I got the book recently you mentioned dc3, there’s one copy left (bit battered) in Hodges Figgis, where I scoured every shelf in the place till I found it in a darkened corner!
It notes that Gardiner St was laid out where it is purely to allign with Beresford’s apartments on the north front – and considering the vista of a bit of the rear-end of the dome is far from planned for the street’s benefit, this would appear to be the case.
Very few people have been inside to the Visitor’s Centre, it’s worth a visit, the carved Bath stone is so crisp and perfect, and the views from inside under the south portico to the river are extraordinary. Think it’s â‚¬2 in, and free for students.
July 7, 2004 at 11:20 pm #743937DevinParticipant
Omitted to say that the book I mentioned was published in 1952! Many inappropriate changes to the Custom house have, as you say Graham, been rectified since (changes have also been made to the Four Courts since, the main one being the re-instatement of the panelled blocks in the centres of the blocking courses on the front of the wings, an important architectural dressing).
I think it was the direction of the wind on the day of the fire that saved the front bit (visitors centre) of the Custom House.
July 8, 2004 at 8:40 pm #743938
Yes – it wrecked the north front instead! That’s why the granite on this side is decidedly 20s parish church-like in it’s newness, which unfortunately impinges on the history and atmosphere of the place. Presumably the Long Room and Beresford’s luxurious chambers at this side went up in a flash, considering the OPW book mentions even brass fittings melting in the ferocious heat – which took months to cool down.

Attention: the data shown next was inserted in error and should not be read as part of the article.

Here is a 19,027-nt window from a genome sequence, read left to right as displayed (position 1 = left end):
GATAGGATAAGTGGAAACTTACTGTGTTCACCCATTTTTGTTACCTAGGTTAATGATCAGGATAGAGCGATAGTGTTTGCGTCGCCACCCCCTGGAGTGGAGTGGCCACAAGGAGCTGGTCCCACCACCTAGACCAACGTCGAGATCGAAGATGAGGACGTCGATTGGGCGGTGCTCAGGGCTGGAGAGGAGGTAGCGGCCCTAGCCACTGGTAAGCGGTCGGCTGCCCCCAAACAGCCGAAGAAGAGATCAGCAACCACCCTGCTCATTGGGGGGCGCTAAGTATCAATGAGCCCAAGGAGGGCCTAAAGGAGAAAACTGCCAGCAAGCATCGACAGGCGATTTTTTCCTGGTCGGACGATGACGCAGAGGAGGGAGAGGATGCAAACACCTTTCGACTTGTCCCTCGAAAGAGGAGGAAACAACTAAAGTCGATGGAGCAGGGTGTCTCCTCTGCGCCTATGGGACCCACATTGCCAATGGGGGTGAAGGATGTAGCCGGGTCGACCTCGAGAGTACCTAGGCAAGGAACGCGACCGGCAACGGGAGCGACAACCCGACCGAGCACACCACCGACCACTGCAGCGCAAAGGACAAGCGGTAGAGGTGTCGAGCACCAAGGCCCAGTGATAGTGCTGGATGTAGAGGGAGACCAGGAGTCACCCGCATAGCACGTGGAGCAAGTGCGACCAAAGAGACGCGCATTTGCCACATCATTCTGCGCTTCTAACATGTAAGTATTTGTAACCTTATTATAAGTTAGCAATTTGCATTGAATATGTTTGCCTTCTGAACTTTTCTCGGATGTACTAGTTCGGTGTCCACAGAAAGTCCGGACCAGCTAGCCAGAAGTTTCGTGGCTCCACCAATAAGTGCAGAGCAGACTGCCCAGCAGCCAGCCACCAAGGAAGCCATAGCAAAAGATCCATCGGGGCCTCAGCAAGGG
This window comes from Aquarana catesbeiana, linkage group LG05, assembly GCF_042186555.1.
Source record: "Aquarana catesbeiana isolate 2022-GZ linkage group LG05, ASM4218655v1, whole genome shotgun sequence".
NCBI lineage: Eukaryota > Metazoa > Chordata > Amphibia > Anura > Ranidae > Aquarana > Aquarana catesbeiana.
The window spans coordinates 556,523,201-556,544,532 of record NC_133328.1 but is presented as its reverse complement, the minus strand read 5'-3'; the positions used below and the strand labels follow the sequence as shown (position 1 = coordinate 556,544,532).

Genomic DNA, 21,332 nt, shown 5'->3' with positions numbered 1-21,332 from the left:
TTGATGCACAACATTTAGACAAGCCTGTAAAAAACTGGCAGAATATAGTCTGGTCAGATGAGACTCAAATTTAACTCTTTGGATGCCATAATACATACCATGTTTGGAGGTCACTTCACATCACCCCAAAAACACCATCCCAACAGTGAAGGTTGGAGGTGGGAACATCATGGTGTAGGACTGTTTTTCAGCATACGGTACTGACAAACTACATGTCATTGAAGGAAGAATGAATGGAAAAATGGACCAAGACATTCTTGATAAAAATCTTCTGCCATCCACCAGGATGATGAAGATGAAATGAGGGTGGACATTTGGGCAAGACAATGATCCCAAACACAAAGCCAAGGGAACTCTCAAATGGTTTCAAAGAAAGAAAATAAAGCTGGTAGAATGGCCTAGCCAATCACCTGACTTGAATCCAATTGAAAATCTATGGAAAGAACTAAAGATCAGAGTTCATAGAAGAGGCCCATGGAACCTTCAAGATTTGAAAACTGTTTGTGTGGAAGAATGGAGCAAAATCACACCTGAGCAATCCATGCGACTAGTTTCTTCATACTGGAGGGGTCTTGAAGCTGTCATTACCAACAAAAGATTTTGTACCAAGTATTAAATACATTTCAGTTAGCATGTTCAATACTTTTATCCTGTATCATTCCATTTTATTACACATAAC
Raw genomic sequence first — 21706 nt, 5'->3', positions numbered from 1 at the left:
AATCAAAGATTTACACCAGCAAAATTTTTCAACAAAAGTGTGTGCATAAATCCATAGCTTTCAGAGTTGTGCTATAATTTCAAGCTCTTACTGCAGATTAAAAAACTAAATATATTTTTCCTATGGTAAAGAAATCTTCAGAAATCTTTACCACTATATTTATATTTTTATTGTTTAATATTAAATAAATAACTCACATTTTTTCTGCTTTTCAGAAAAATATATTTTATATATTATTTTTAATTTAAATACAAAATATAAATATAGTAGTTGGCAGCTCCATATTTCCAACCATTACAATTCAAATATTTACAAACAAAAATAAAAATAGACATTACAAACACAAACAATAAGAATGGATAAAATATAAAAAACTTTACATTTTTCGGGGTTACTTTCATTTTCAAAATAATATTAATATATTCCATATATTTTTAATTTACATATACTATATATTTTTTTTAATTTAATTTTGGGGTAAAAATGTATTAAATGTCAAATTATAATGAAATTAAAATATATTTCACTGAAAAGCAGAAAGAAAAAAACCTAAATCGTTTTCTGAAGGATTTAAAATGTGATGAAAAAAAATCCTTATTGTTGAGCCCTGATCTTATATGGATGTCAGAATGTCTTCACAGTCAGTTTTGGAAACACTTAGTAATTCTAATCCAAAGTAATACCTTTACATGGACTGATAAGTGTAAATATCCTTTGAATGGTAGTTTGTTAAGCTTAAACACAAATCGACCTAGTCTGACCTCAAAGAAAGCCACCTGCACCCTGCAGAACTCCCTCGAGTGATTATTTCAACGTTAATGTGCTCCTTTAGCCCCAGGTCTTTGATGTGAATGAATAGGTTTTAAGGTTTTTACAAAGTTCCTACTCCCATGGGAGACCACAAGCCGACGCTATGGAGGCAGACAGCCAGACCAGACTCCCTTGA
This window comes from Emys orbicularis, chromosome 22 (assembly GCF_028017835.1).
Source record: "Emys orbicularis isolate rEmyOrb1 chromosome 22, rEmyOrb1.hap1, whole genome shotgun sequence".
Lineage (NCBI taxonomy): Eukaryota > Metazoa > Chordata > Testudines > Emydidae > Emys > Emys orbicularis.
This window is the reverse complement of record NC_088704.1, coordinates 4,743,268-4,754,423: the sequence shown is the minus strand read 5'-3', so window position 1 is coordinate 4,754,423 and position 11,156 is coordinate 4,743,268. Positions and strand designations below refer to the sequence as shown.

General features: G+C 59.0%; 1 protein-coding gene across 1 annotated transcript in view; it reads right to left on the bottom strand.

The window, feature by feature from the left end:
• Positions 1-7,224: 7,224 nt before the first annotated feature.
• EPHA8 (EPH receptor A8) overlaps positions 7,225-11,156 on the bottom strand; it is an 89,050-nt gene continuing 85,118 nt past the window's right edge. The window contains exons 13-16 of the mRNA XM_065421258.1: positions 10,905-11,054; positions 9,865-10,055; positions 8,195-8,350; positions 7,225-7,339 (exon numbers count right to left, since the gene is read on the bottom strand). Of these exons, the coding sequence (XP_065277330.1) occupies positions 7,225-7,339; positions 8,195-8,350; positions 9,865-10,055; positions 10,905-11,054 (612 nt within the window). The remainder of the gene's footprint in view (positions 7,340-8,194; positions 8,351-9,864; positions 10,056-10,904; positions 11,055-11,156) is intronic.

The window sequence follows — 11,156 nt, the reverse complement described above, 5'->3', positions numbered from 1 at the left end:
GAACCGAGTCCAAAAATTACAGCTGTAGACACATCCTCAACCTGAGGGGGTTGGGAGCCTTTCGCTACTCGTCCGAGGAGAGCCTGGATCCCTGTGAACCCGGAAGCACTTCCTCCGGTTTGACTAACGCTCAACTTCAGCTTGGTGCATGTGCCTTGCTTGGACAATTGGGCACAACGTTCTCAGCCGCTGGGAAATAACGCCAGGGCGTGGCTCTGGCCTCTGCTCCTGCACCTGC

There’s still some carved sculpture sitting in the grounds from one of the restoration jobs, and as late as what would appear to be 1997, some old drainpipes on the south front were moved to behind the stonework, which made a big difference to the facade of the central part (you can still see them sticking out near the ground)
The only aspect of the meticulous job the OPW carried out latterly that I’d question is the use of the gold-tipped railings to the front to protect the building from vandalism – what’s with the naff gold? And the railing profile is very modern. Why not stick with the classic that is the humble Dublin Georgian railing – if nothing else their simplicity would have been financially attractive, let alone visually.
February 22, 2010 at 5:52 pm #743939Paul ClerkinKeymaster
E.O. HoppÃ© photograph, 1925
April 9, 2010 at 7:40 pm #743940Paul ClerkinKeymaster
Launch of the city of Dublin life-boat at the Custom-House Quay, Dublin, Genuine original antique engraving, 1867;
Interesting because its illustrating one of the docks that used to be beside the Customs House
April 11, 2010 at 9:52 pm #743941-Donnacha-Participant
I think it would be wonderful if the drum was reclad in Portland stone and the chimneys were re-instated.
It would also be wonderful if the liberty hall and Irish Life were removed